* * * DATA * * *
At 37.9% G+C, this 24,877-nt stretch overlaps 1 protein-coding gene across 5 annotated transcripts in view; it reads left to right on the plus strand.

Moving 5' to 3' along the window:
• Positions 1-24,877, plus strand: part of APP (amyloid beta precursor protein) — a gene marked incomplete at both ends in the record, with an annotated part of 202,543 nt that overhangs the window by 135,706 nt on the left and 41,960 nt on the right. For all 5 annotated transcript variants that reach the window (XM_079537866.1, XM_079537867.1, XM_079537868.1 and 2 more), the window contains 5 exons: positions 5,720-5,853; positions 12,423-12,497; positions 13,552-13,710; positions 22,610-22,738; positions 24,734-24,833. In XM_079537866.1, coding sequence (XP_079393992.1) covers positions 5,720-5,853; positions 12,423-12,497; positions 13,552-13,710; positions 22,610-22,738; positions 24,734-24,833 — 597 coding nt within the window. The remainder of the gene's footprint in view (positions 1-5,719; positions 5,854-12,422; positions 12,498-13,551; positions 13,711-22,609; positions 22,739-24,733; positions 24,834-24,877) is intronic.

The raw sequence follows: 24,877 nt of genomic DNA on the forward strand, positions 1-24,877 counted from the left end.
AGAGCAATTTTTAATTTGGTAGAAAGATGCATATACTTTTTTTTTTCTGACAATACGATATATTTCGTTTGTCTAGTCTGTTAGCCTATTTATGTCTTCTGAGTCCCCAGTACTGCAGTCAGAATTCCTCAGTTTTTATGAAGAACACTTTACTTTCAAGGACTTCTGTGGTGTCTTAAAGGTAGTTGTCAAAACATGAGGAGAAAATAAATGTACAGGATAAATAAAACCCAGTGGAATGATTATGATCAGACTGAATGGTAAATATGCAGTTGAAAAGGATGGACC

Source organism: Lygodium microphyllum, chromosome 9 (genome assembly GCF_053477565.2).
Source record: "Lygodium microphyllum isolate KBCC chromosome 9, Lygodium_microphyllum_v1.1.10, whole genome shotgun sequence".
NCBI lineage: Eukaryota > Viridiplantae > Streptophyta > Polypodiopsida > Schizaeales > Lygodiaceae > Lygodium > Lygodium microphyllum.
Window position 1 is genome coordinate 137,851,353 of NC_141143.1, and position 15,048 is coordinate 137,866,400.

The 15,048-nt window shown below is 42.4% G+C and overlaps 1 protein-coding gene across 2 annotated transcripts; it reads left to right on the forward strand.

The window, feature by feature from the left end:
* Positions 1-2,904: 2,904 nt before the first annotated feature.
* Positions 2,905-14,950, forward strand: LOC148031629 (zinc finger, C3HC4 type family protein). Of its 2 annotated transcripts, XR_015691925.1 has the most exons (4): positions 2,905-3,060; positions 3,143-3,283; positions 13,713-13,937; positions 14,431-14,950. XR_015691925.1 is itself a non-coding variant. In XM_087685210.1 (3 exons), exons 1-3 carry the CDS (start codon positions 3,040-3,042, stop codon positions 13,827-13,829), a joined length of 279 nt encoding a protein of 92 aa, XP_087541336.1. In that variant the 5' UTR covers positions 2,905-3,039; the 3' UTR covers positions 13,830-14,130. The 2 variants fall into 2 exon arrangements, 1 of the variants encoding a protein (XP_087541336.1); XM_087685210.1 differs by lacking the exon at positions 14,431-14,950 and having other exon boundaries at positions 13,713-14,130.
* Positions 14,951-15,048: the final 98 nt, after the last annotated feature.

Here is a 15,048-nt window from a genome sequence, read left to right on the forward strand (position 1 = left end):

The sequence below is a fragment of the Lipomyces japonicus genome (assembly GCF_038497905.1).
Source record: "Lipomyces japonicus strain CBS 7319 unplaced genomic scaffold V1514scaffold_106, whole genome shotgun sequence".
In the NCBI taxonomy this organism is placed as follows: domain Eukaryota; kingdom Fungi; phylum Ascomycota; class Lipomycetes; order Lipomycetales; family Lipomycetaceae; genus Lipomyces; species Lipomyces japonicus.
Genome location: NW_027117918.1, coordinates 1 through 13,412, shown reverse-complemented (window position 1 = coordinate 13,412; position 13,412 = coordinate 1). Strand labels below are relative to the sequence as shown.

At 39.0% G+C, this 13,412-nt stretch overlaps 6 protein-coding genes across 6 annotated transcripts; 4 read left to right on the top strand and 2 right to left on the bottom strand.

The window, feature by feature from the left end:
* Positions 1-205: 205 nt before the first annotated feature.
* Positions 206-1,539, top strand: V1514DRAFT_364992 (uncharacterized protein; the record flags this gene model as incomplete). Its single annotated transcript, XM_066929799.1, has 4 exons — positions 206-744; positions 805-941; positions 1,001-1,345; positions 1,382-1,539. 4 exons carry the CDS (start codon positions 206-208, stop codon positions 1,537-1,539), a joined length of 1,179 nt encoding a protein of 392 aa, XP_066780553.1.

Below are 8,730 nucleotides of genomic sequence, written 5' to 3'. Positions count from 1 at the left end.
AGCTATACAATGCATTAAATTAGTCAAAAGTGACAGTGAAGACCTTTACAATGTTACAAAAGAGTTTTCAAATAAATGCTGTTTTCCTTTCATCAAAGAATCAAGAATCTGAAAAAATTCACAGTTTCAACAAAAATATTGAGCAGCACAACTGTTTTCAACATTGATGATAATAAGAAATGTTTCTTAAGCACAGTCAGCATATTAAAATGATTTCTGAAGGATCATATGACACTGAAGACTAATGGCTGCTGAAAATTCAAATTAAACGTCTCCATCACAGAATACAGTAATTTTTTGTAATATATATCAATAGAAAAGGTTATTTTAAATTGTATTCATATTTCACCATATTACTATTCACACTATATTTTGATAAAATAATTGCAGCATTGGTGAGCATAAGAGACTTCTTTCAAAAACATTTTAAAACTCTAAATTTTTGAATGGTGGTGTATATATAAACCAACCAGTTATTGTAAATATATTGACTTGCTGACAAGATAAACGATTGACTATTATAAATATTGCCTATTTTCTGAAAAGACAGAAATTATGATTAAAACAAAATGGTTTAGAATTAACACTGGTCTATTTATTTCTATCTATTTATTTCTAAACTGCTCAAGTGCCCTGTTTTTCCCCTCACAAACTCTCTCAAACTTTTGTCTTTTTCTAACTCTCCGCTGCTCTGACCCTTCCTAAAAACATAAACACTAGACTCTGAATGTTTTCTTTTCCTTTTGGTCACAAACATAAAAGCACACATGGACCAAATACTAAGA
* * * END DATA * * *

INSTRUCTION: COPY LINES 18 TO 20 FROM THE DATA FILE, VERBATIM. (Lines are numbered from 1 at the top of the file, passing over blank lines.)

In the NCBI taxonomy this organism is placed as follows: domain Eukaryota; kingdom Fungi; phylum Ascomycota; class Lipomycetes; order Lipomycetales; family Lipomycetaceae; genus Lipomyces; species Lipomyces japonicus.
Genome location: NW_027117918.1, coordinates 1 through 13,412, shown reverse-complemented (window position 1 = coordinate 13,412; position 13,412 = coordinate 1). Strand labels below are relative to the sequence as shown.

At 39.0% G+C, this 13,412-nt stretch overlaps 6 protein-coding genes across 6 annotated transcripts; 4 read left to right on the top strand and 2 right to left on the bottom strand.